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For WPF/Silverlight/XAML4Win8/WP8/whathaveyou, the visuals are created by (I believe) newing up an instance of the base class that your custom view (window/page/usercontrol/whathaveyou) is derived from, and then applying your XAML after the fact.

If I'm not mistaken this means codebehind in the type's constructor is lost. Is there a way to execute design-time object creation logic in the view itself? More importantly is there a good summary online somewhere of how the Cider/Blend designers actually create the WYSIWYG views at design time? I seem to recall some documentation on this somewhere (Expression Studio docs maybe?) But I can't find them for the life of me.

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Interesting question. –  HighCore Jan 10 '14 at 20:26
    
I think, visuals creation at design time and run time differs. As described here - msdn.microsoft.com/en-us/library/aa970678%28v=vs.110%29.aspx - build task parses XAML and compiles it with several files as the result. This means, if your assumption is true, that every edit in XAML runs msbuild... This will be significant performance hit. Am I wrong? May be, designers parse XAML and render visuals without any compilation? Also, XAML can contain errors in markup (which will cause compilation errors), but designer still shows the view... –  Dennis Jan 10 '14 at 21:08

2 Answers 2

http://msdn.microsoft.com/en-us/library/ff602274(v=vs.95).aspx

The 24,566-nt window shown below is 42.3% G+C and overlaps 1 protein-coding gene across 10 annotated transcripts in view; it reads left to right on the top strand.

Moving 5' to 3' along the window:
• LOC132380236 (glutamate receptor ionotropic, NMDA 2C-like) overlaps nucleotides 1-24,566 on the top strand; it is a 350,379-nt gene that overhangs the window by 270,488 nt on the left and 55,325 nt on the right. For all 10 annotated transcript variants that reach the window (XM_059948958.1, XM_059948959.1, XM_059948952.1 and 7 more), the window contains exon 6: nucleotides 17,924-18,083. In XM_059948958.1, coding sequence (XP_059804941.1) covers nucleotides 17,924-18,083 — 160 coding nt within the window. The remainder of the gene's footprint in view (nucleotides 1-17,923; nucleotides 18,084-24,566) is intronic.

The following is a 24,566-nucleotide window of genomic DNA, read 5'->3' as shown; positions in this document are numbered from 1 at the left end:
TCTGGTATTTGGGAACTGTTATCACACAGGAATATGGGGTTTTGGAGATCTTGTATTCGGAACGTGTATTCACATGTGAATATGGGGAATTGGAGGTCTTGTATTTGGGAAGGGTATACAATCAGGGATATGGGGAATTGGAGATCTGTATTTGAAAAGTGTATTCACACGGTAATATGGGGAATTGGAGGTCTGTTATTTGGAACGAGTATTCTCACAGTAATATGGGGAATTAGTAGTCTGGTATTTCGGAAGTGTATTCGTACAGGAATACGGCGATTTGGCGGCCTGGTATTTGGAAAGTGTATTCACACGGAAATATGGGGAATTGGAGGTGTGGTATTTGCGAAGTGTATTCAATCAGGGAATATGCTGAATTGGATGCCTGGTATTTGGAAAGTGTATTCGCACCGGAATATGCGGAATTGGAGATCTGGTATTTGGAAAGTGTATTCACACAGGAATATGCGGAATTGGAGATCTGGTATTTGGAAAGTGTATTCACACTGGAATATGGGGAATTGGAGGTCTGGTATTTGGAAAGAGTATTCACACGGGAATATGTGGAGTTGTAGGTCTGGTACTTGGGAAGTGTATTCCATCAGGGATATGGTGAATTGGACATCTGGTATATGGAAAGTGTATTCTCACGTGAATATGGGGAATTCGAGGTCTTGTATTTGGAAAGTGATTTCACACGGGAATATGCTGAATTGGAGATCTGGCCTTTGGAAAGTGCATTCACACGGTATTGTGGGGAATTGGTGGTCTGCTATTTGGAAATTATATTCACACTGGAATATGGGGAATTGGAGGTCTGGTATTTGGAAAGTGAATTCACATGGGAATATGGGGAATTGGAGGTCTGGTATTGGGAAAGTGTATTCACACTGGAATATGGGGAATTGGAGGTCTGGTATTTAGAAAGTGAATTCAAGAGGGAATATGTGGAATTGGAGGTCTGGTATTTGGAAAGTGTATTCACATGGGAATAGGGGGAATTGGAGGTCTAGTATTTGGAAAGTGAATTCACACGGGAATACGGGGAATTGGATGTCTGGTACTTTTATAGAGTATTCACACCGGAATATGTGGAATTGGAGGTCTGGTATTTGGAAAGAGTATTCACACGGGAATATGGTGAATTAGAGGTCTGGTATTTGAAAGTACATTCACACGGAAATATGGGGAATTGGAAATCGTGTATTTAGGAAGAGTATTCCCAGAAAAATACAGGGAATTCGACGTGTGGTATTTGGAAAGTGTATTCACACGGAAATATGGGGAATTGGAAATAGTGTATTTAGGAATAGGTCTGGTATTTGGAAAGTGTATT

The above link applies to Silverlight, but pretty sure most if not all applies to WPF as well.

You can instantiate a designer DataContext.

    <Grid x:Name="LayoutRoot" Background="White" 
          d:DataContext="{d:DesignInstance Type=local:Customer}">

One limitation is that it requires you to have a default constructor. Here is an answer I found to get around it. How to use d:DesignInstance with types that don't have default constructor?.

Best would be to subclass the data you are coding against and have it do any necessary initializing. Luckily everything you are defining is purely for the designing and has no effect on what objects you are actually working with at runtime.

Unfortunately I do not have answers for the rest of the questions.

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The issue with this is you are ASSUMING a data context exists. While this is not a bad assumption, it's not a good one either. Even in MVVM friendly design, you shouldn't assume that MVVM is being utilized or that binding contexts are being leveraged. If you are properly separating design from logic as in the parts and states model, you shouldn't be making any datacontext assumptions at all. My issue therefore is not around the MVVM pattern, but rather simply how WYSIWYG Views are being created by the designer, and how it can be coerced into executing object creation logic for custom ctrls –  Firoso Jan 10 '14 at 21:40
    
@Firoso I guess I misunderstood the question since I never use a WYSIWYG designer. If you think this answer doesn't apply at all, I will delete it. –  TyCobb Jan 10 '14 at 21:50
    
I like your response, I just feel you're addressing the wrong question. In short what I asked was how the designer instantiates types for design time editing. Not how design time types can be provided as a binding context. One is well documented, one is not ;-) –  Firoso Jan 13 '14 at 16:39

what kind of stuff do you need to do in the constructor?

Could you do it by adding either dependency or attached properties with DependencyPropertyChanged hooks and setting values in the xaml?

Then you’d still get your code executing, but not the constructor?

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